American Beauty (1999)

Let’s get one thing out of the way right off the bat: Sam Mendes’ directorial debut, American Beauty, is one of the most psychologically engrossing and, admittedly, strange films of all-time. Let’s get another thing out of the way too: Sam Mendes’ directorial debut, American Beauty, is one of history’s greatest films, and is one of the best directorial debuts in recent memory.

Sure, it doesn’t take a movie genius to call American Beauty a great movie. In 1999, the critically acclaimed film collected five Academy Awards: Best Picture, Best Leading Actor, Best Director, Best Writing, and Best Cinematography. On the surface, though, the film’s success seems far-fetched. The plot consists of a creepy middle-aged man fantasizing about his teenage daughter’s best friend, while he struggles with his rather extreme mid-life crisis. That doesn’t exactly sound like the winning formula for a movie. But the beauty of the film lies in its tagline—“look closer”—as both the audience and the characters are encouraged to do as the film progresses.

As the characters look closer, they unveil aspects of society, themselves, and, finally, the beauty of the world that they never saw before. Meanwhile, as the audience looks closer, we are able to see how American Beauty succeeds in a way few other movies ever could—through superior dialogue, intriguing characters, exceptional portrayals of those characters, provoking music, detailed symbolism, and several overarching themes that provide commentary on life, society, and ordinariness.

Dialogue drives a movie, and in American Beauty it rides like a 1970 Pontiac Firebird.  The film’s script is fantastic. The delivery of it, particularly by Kevin Spacey, is even better. In the script and delivery you can find great humor as well as vital teachings on family life and society as a whole. Simple lines such as Annette Bening’s Carolyn asking Thora Birch’s Jane “are you trying to look unattractive today?” or Lester sarcastically responding to his boss’s request for a minute of his time, saying, “for you Brad, I’ve got five” are delivered so well that you can’t help but laugh.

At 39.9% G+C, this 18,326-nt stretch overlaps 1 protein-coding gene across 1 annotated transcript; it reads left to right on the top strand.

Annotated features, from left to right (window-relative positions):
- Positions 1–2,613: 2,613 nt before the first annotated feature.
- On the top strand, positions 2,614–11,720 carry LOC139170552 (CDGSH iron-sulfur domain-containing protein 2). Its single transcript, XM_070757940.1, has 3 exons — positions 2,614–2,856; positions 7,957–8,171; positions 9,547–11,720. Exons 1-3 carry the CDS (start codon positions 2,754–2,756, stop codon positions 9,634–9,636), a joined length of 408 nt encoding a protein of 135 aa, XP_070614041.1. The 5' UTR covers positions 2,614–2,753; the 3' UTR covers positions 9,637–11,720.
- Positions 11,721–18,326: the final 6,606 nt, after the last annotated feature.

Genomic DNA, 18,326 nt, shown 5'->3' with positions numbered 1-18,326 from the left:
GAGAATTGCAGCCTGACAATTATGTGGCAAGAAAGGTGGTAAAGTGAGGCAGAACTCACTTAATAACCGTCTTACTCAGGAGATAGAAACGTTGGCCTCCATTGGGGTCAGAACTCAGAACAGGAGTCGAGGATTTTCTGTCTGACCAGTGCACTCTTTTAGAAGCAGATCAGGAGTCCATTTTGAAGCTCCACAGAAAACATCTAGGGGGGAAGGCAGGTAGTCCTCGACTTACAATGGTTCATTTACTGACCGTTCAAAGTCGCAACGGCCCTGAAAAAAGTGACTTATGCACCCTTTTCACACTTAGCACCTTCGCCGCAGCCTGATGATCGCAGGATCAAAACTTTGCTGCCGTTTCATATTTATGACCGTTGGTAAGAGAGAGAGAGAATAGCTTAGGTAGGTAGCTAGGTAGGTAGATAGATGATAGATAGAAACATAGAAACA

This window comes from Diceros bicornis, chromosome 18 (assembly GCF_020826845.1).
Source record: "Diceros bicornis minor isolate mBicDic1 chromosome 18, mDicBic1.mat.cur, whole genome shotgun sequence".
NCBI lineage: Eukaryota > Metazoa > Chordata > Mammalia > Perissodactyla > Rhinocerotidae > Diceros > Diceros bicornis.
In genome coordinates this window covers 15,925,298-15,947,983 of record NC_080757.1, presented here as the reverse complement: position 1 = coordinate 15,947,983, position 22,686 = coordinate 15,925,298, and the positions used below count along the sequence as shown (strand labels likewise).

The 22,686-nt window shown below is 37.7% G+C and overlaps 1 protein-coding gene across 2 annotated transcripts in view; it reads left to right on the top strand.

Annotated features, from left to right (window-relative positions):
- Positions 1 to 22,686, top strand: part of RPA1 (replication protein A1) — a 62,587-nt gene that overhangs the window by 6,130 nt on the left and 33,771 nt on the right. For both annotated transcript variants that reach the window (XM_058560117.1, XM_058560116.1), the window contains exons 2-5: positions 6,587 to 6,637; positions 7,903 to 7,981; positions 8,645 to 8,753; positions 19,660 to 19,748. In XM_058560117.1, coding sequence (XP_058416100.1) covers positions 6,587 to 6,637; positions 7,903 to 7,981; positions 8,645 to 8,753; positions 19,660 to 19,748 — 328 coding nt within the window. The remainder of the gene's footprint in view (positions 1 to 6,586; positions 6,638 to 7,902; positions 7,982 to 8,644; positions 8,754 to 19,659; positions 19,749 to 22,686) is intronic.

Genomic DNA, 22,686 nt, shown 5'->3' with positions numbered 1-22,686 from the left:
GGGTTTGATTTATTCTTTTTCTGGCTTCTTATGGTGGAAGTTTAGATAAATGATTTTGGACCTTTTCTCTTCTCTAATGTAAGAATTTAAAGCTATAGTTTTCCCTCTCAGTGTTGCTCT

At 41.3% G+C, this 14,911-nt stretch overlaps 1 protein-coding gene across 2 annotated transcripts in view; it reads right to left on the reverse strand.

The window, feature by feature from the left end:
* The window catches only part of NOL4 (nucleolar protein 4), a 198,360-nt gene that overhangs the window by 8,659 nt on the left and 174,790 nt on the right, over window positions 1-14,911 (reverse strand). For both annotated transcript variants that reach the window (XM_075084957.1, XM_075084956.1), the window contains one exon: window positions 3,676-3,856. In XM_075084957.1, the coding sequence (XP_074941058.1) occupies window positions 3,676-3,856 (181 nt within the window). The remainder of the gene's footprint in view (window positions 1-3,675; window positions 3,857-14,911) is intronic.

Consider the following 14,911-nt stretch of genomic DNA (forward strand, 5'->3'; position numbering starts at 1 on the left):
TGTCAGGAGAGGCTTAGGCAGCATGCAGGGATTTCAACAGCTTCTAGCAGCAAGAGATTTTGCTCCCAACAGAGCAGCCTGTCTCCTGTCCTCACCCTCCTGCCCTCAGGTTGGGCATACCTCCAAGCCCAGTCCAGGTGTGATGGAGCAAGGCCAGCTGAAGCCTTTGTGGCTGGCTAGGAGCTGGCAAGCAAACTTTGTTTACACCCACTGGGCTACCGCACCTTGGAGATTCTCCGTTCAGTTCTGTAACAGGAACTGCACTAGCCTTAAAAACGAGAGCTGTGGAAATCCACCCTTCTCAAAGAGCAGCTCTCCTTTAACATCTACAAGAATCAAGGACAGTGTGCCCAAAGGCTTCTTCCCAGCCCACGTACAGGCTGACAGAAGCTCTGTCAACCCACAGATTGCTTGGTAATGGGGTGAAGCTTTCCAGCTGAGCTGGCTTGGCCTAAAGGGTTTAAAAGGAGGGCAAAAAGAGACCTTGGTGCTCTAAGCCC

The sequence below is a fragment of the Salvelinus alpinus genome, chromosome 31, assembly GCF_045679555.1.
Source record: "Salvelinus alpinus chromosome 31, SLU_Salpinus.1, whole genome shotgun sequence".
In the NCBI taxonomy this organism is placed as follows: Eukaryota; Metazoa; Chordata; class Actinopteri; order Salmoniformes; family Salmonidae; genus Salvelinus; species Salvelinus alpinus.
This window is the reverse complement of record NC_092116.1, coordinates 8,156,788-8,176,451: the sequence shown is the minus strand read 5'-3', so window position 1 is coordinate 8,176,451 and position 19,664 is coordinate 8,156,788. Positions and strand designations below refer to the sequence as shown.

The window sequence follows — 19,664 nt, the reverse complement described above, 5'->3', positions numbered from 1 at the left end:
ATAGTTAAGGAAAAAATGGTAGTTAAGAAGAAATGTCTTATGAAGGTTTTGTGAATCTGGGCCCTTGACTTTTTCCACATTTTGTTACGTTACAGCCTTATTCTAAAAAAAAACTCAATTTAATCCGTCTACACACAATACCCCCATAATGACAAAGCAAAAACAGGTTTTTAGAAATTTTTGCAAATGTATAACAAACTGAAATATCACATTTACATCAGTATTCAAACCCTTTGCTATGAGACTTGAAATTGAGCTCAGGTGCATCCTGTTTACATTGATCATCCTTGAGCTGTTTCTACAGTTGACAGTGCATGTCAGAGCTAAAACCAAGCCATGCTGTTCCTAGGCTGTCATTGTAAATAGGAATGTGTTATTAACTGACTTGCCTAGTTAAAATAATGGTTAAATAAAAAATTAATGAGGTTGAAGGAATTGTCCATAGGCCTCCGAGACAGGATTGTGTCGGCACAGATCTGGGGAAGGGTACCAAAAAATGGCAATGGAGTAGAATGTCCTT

Then there are scenes that are funny on their own and made even more so by the acting –the scene where Colonel Fitts meets his gay neighbors and thinks they are business partners, rather than life partners. And, of course, there is the dinner scene in which Lester explains “I didn’t lose it [his job]. It’s not like, ‘Whoops! Where’d my job go?’ I QUIT. Someone pass the asparagus, please” before defiantly throwing the asparagus at the wall (which was not scripted, by the way).

In reality, American Beauty is a piece of literature thrust onto the big screen, a novel on par with the likes of Catcher in the Rye in regards to symbols, themes, and overall capacity to make the audience think. Yet American Beauty functions better as a movie than it would in print, as ghastly as any variation of the phrase “the movie was better than the book” might sound. What sets American Beauty above any potential print adaptation is the acting—that is, the ability of the actors to depict the characters with such precision.

All of these characters–Lester, Carolyn, Jane, Colonel Fitts and others such as the gay neighbors and the “king” of real-estate Buddy Kane–form the neighborhood. It’s never specified where exactly the movie is set, which is important because it shows that this neighborhood, filled with these characters, could be anywhere in suburban America.

As the film begins, Spacey’s narration follows a bird’s-eye view on the neighborhood as it pans from a far-out look at suburbia, to zooming in on the neighborhood, to zooming in on the street, and finally, for the duration of the movie, zooming in on the lives of all the characters living on that same street. This film truly dares to “look closer” at suburbia, a neighborhood, a street, and life. Angela repeats throughout the movie that there is “nothing worse in life than being ordinary”.